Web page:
Author Contributions

All authors actively participated in developing the concepts presented in the manuscript. RP wrote the manuscript, with input from all other authors.

Funding

JB, DA, J-FD, AF, EP, and BR were funded by Doctoral Scholarships from the University of Otago. J-FD was also funded by a scholarship (PGSD3-530445-2019) from the Natural Sciences and Engineering Research Council of Canada (NSERC).

Conflict of Interest

The authors declare that the research was conducted in the absence of any commercial or financial relationships that could be construed as a potential conflict of interest.

Acknowledgments

We thank Janet Koprivnikar for inviting us (on behalf of the other editors) to contribute to this special issue. We also thank Tommy Leung and Chris Selbach for comments on an earlier version of the manuscript.

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Keywords: avoidance behavior, comparative analysis, infection risk, parasite-mediated selection, parasite species richness, selection pressure

Citation: Poulin R, Bennett J, de Angeli Dutra D, Doherty J-F, Filion A, Park E and Ruehle B (2020) Evolutionary Signature of Ancient Parasite Pressures, or the Ghost of Parasitism Past. Front. Ecol. Evol. 8:195. doi: 10.3389/fevo.2020.00195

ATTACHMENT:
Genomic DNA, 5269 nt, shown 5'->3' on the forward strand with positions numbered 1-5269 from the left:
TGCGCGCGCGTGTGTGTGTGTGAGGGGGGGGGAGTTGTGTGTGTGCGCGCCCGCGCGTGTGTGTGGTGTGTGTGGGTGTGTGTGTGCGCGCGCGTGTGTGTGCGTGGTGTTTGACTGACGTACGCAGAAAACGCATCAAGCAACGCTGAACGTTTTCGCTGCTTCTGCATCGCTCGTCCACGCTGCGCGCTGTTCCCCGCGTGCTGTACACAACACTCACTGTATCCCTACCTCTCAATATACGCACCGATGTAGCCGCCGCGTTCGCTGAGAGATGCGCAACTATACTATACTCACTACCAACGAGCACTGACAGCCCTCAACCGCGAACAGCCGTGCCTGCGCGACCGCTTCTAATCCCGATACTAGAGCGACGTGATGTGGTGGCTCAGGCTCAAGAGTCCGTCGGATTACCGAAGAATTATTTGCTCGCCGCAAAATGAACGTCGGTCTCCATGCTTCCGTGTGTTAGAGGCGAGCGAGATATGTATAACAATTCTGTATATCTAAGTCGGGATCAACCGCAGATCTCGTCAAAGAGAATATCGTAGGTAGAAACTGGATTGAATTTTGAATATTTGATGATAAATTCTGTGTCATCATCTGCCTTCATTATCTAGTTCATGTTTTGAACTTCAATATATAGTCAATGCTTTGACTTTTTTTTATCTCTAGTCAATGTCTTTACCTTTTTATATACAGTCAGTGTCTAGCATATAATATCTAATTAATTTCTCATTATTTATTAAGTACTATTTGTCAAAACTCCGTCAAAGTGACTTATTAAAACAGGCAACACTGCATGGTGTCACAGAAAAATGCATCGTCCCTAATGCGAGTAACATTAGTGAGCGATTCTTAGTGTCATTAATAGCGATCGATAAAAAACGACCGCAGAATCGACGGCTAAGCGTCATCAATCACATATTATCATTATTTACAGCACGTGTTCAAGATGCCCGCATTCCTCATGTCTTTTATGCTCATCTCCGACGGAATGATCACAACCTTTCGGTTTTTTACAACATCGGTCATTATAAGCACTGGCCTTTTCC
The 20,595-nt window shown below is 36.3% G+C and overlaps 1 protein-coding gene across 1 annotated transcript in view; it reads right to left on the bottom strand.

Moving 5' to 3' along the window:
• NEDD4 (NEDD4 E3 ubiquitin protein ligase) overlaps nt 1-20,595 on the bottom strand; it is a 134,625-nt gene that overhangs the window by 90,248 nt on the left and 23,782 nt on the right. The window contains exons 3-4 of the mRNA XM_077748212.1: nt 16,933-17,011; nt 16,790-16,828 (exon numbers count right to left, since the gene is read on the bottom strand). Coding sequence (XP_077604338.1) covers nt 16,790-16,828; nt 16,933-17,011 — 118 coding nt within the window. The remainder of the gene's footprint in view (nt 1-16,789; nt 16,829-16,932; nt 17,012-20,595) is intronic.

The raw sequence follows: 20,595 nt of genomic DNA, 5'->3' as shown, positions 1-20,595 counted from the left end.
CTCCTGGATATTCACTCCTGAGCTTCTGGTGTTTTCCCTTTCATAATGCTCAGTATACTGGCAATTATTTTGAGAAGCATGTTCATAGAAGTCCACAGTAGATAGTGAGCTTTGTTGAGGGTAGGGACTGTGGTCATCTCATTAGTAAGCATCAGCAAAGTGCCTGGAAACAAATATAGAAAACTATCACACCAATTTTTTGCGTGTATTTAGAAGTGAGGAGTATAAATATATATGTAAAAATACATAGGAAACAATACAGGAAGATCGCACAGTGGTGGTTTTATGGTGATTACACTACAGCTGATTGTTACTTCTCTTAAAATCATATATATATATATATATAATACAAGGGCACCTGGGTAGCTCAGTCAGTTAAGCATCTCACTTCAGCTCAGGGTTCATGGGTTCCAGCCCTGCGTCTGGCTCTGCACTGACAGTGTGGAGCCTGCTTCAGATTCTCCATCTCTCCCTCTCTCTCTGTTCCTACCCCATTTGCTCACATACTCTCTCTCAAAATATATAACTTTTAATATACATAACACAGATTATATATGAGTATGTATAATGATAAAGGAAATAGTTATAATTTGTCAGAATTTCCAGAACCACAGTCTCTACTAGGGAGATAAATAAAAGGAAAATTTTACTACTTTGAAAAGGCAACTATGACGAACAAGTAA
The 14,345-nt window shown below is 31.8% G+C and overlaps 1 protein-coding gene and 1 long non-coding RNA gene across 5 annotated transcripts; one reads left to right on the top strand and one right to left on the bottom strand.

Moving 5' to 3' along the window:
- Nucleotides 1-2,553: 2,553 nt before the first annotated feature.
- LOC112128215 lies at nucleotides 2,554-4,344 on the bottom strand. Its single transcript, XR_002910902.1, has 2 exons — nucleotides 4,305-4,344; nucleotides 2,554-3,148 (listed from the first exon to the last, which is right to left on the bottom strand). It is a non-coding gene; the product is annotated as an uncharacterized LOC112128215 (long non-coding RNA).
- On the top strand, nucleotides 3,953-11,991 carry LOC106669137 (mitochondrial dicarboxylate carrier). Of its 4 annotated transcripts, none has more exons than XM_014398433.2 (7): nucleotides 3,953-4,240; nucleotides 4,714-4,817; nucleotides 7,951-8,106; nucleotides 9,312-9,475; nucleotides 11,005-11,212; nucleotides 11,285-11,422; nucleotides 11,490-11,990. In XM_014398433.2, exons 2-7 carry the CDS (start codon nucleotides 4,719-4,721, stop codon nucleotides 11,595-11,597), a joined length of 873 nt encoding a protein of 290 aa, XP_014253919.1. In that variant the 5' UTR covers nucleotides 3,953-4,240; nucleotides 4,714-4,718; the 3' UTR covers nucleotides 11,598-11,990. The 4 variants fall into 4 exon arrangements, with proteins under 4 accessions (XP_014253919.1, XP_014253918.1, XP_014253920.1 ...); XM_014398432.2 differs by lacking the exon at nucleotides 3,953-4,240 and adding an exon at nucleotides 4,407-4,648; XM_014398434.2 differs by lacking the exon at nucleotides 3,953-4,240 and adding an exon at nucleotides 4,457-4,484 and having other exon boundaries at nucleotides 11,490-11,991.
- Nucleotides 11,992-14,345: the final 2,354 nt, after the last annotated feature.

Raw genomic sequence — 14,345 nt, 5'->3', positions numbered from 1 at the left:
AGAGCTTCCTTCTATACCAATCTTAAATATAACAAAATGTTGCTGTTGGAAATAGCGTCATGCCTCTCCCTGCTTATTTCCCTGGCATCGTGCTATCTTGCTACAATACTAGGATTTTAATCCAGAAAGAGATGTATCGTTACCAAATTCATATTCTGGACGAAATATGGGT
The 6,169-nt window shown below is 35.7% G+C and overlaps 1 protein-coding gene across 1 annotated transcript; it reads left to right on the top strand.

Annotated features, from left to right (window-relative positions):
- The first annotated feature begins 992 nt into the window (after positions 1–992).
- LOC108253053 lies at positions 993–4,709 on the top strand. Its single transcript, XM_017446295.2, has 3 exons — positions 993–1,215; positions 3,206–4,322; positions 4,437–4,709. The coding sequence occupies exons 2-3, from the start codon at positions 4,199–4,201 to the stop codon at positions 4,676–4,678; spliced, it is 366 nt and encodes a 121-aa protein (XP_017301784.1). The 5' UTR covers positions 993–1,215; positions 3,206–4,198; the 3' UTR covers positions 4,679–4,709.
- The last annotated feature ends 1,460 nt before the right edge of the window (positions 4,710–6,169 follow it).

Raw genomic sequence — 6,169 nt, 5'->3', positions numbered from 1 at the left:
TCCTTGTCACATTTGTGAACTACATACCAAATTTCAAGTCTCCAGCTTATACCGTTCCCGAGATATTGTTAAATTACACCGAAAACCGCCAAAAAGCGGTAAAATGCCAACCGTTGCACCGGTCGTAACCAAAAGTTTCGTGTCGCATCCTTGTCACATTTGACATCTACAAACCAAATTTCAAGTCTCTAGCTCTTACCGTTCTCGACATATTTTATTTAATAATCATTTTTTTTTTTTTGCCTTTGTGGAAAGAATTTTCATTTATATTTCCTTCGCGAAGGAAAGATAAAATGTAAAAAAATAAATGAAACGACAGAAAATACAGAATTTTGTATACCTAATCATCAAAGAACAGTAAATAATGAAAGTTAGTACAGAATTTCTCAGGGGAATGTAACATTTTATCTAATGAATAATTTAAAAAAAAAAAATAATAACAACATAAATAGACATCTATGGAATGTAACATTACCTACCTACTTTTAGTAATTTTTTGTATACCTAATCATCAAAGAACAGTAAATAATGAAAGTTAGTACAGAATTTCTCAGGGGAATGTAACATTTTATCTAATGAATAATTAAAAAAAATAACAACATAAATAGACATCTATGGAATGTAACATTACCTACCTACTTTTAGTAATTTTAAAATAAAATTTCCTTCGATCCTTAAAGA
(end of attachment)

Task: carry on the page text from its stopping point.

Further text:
Received: 09 April 2020; Accepted: 29 May 2020;
Published: 23 June 2020.

Edited by:

Lien Luong, University of Alberta, Canada

Reviewed by:

Martin Kavaliers, University of Western Ontario, Canada
Tommy Leung, University of New England, Australia

Copyright © 2020 Poulin, Bennett, de Angeli Dutra, Doherty, Filion, Park and Ruehle. This is an open-access article distributed under the terms of the Creative Commons Attribution License (CC BY). The use, distribution or reproduction in other forums is permitted, provided the original author(s) and the copyright owner(s) are credited and that the original publication in this journal is cited, in accordance with accepted academic practice. No use, distribution or reproduction is permitted which does not comply with these terms.

*Correspondence: Robert Poulin, robert.poulin@otago.ac.nz

ORCID: Robert Poulin, orcid.org/0000-0003-1390-1206; Jerusha Bennett, orcid.org/0000-0003-1037-894X; Daniela de Angeli Dutra, orcid.org/0000-0003-2341-2035; Jean-François Doherty, orcid.org/0000-0003-4766-9417; Antoine Filion, orcid.org/0000-0003-1198-3017; Eunji Park, orcid.org/0000-0002-5087-2398; Brandon Ruehle, orcid.org/0000-0002-9898-3169